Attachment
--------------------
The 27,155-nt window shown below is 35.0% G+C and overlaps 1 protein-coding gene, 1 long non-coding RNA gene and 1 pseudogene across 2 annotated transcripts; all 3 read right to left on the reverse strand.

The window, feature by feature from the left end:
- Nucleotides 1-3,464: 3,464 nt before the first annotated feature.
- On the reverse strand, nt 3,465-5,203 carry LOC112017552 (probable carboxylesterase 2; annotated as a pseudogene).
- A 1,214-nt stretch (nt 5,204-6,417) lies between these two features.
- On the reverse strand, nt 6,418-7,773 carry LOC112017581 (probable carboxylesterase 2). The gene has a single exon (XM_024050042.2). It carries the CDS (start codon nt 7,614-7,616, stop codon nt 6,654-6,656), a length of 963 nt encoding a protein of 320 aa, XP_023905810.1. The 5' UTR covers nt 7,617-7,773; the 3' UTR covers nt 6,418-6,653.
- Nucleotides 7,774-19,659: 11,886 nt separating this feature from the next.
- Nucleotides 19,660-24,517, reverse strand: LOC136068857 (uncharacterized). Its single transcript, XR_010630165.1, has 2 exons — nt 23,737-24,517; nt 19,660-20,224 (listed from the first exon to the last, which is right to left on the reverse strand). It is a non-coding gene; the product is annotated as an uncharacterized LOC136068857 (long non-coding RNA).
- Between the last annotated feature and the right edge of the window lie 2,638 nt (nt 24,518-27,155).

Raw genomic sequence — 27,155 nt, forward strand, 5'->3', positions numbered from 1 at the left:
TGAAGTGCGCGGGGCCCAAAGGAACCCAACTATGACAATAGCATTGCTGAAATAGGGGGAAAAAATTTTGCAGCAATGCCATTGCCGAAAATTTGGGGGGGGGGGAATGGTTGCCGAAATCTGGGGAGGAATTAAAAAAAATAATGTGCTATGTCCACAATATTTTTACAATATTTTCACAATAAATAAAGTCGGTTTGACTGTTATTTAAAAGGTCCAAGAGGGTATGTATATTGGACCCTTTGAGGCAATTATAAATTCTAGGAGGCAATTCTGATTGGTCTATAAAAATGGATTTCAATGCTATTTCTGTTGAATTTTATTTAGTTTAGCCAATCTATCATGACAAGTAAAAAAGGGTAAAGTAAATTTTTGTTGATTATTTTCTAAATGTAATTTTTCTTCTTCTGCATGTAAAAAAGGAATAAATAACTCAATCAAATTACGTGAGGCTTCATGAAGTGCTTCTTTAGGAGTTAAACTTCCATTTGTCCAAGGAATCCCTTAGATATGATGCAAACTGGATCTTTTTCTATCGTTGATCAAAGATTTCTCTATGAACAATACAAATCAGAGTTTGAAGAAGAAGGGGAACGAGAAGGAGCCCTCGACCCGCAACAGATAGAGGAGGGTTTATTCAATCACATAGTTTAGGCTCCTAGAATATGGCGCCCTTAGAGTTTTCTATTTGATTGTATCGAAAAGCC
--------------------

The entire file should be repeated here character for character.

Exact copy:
The 27,155-nt window shown below is 35.0% G+C and overlaps 1 protein-coding gene, 1 long non-coding RNA gene and 1 pseudogene across 2 annotated transcripts; all 3 read right to left on the reverse strand.

The window, feature by feature from the left end:
- Nucleotides 1-3,464: 3,464 nt before the first annotated feature.
- On the reverse strand, nt 3,465-5,203 carry LOC112017552 (probable carboxylesterase 2; annotated as a pseudogene).
- A 1,214-nt stretch (nt 5,204-6,417) lies between these two features.
- On the reverse strand, nt 6,418-7,773 carry LOC112017581 (probable carboxylesterase 2). The gene has a single exon (XM_024050042.2). It carries the CDS (start codon nt 7,614-7,616, stop codon nt 6,654-6,656), a length of 963 nt encoding a protein of 320 aa, XP_023905810.1. The 5' UTR covers nt 7,617-7,773; the 3' UTR covers nt 6,418-6,653.
- Nucleotides 7,774-19,659: 11,886 nt separating this feature from the next.
- Nucleotides 19,660-24,517, reverse strand: LOC136068857 (uncharacterized). Its single transcript, XR_010630165.1, has 2 exons — nt 23,737-24,517; nt 19,660-20,224 (listed from the first exon to the last, which is right to left on the reverse strand). It is a non-coding gene; the product is annotated as an uncharacterized LOC136068857 (long non-coding RNA).
- Between the last annotated feature and the right edge of the window lie 2,638 nt (nt 24,518-27,155).

Raw genomic sequence — 27,155 nt, forward strand, 5'->3', positions numbered from 1 at the left:
TGAAGTGCGCGGGGCCCAAAGGAACCCAACTATGACAATAGCATTGCTGAAATAGGGGGAAAAAATTTTGCAGCAATGCCATTGCCGAAAATTTGGGGGGGGGGGAATGGTTGCCGAAATCTGGGGAGGAATTAAAAAAAATAATGTGCTATGTCCACAATATTTTTACAATATTTTCACAATAAATAAAGTCGGTTTGACTGTTATTTAAAAGGTCCAAGAGGGTATGTATATTGGACCCTTTGAGGCAATTATAAATTCTAGGAGGCAATTCTGATTGGTCTATAAAAATGGATTTCAATGCTATTTCTGTTGAATTTTATTTAGTTTAGCCAATCTATCATGACAAGTAAAAAAGGGTAAAGTAAATTTTTGTTGATTATTTTCTAAATGTAATTTTTCTTCTTCTGCATGTAAAAAAGGAATAAATAACTCAATCAAATTACGTGAGGCTTCATGAAGTGCTTCTTTAGGAGTTAAACTTCCATTTGTCCAAGGAATCCCTTAGATATGATGCAAACTGGATCTTTTTCTATCGTTGATCAAAGATTTCTCTATGAACAATACAAATCAGAGTTTGAAGAAGAAGGGGAACGAGAAGGAGCCCTCGACCCGCAACAGATAGAGGAGGGTTTATTCAATCACATAGTTTAGGCTCCTAGAATATGGCGCCCTTAGAGTTTTCTATTTGATTGTATCGAAAAGCC